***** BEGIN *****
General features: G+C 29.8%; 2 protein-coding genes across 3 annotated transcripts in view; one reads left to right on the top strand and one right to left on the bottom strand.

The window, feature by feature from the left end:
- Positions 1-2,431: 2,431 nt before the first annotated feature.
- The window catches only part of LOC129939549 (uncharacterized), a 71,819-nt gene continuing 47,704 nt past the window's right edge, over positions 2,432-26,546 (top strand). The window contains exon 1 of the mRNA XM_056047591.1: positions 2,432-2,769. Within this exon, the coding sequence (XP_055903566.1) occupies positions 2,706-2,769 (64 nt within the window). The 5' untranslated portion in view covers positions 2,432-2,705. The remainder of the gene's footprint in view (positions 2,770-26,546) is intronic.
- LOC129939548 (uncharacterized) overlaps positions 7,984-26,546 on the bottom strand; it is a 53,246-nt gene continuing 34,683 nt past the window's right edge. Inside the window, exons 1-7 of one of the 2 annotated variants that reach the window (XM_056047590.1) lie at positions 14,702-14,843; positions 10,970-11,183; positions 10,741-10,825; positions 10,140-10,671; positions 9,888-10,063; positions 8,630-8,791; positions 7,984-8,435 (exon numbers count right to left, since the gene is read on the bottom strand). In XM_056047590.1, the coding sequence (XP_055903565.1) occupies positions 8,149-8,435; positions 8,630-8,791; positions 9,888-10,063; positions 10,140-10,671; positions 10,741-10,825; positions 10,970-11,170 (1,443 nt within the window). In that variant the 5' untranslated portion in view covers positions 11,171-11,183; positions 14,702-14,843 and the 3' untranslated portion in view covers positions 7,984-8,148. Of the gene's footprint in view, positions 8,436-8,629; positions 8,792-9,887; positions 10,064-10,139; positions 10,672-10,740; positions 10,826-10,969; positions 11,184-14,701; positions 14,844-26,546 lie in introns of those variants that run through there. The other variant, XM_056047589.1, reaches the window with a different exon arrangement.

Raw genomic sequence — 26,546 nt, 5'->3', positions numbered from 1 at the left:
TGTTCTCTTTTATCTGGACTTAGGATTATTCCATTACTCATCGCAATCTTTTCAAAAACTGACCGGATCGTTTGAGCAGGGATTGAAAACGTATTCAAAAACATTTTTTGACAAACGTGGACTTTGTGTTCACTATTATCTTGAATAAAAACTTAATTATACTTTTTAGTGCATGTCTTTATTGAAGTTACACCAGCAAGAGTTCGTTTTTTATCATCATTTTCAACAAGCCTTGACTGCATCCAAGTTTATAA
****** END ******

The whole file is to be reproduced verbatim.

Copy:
General features: G+C 29.8%; 2 protein-coding genes across 3 annotated transcripts in view; one reads left to right on the top strand and one right to left on the bottom strand.

The window, feature by feature from the left end:
- Positions 1-2,431: 2,431 nt before the first annotated feature.
- The window catches only part of LOC129939549 (uncharacterized), a 71,819-nt gene continuing 47,704 nt past the window's right edge, over positions 2,432-26,546 (top strand). The window contains exon 1 of the mRNA XM_056047591.1: positions 2,432-2,769. Within this exon, the coding sequence (XP_055903566.1) occupies positions 2,706-2,769 (64 nt within the window). The 5' untranslated portion in view covers positions 2,432-2,705. The remainder of the gene's footprint in view (positions 2,770-26,546) is intronic.
- LOC129939548 (uncharacterized) overlaps positions 7,984-26,546 on the bottom strand; it is a 53,246-nt gene continuing 34,683 nt past the window's right edge. Inside the window, exons 1-7 of one of the 2 annotated variants that reach the window (XM_056047590.1) lie at positions 14,702-14,843; positions 10,970-11,183; positions 10,741-10,825; positions 10,140-10,671; positions 9,888-10,063; positions 8,630-8,791; positions 7,984-8,435 (exon numbers count right to left, since the gene is read on the bottom strand). In XM_056047590.1, the coding sequence (XP_055903565.1) occupies positions 8,149-8,435; positions 8,630-8,791; positions 9,888-10,063; positions 10,140-10,671; positions 10,741-10,825; positions 10,970-11,170 (1,443 nt within the window). In that variant the 5' untranslated portion in view covers positions 11,171-11,183; positions 14,702-14,843 and the 3' untranslated portion in view covers positions 7,984-8,148. Of the gene's footprint in view, positions 8,436-8,629; positions 8,792-9,887; positions 10,064-10,139; positions 10,672-10,740; positions 10,826-10,969; positions 11,184-14,701; positions 14,844-26,546 lie in introns of those variants that run through there. The other variant, XM_056047589.1, reaches the window with a different exon arrangement.

Raw genomic sequence — 26,546 nt, 5'->3', positions numbered from 1 at the left:
TGTTCTCTTTTATCTGGACTTAGGATTATTCCATTACTCATCGCAATCTTTTCAAAAACTGACCGGATCGTTTGAGCAGGGATTGAAAACGTATTCAAAAACATTTTTTGACAAACGTGGACTTTGTGTTCACTATTATCTTGAATAAAAACTTAATTATACTTTTTAGTGCATGTCTTTATTGAAGTTACACCAGCAAGAGTTCGTTTTTTATCATCATTTTCAACAAGCCTTGACTGCATCCAAGTTTATAA